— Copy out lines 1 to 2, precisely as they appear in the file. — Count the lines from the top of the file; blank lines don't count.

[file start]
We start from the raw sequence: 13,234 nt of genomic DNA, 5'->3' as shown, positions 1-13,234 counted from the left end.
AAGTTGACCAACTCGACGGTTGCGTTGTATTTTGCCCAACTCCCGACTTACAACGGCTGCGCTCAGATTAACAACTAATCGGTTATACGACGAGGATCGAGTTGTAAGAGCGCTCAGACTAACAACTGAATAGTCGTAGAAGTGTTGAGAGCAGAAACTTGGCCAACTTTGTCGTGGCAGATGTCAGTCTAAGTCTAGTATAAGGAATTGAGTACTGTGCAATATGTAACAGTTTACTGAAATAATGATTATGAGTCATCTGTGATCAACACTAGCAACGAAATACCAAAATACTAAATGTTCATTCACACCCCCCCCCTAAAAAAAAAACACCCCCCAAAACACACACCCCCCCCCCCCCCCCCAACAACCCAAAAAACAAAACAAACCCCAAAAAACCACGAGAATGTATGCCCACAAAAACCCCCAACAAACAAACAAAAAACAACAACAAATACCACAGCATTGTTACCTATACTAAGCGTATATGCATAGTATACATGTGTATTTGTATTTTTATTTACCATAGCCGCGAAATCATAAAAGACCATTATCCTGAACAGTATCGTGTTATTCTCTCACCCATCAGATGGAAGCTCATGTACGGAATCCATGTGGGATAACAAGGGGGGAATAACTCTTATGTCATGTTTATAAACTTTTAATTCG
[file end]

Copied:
We start from the raw sequence: 13,234 nt of genomic DNA, 5'->3' as shown, positions 1-13,234 counted from the left end.
AAGTTGACCAACTCGACGGTTGCGTTGTATTTTGCCCAACTCCCGACTTACAACGGCTGCGCTCAGATTAACAACTAATCGGTTATACGACGAGGATCGAGTTGTAAGAGCGCTCAGACTAACAACTGAATAGTCGTAGAAGTGTTGAGAGCAGAAACTTGGCCAACTTTGTCGTGGCAGATGTCAGTCTAAGTCTAGTATAAGGAATTGAGTACTGTGCAATATGTAACAGTTTACTGAAATAATGATTATGAGTCATCTGTGATCAACACTAGCAACGAAATACCAAAATACTAAATGTTCATTCACACCCCCCCCCTAAAAAAAAAACACCCCCCAAAACACACACCCCCCCCCCCCCCCCCAACAACCCAAAAAACAAAACAAACCCCAAAAAACCACGAGAATGTATGCCCACAAAAACCCCCAACAAACAAACAAAAAACAACAACAAATACCACAGCATTGTTACCTATACTAAGCGTATATGCATAGTATACATGTGTATTTGTATTTTTATTTACCATAGCCGCGAAATCATAAAAGACCATTATCCTGAACAGTATCGTGTTATTCTCTCACCCATCAGATGGAAGCTCATGTACGGAATCCATGTGGGATAACAAGGGGGGAATAACTCTTATGTCATGTTTATAAACTTTTAATTCG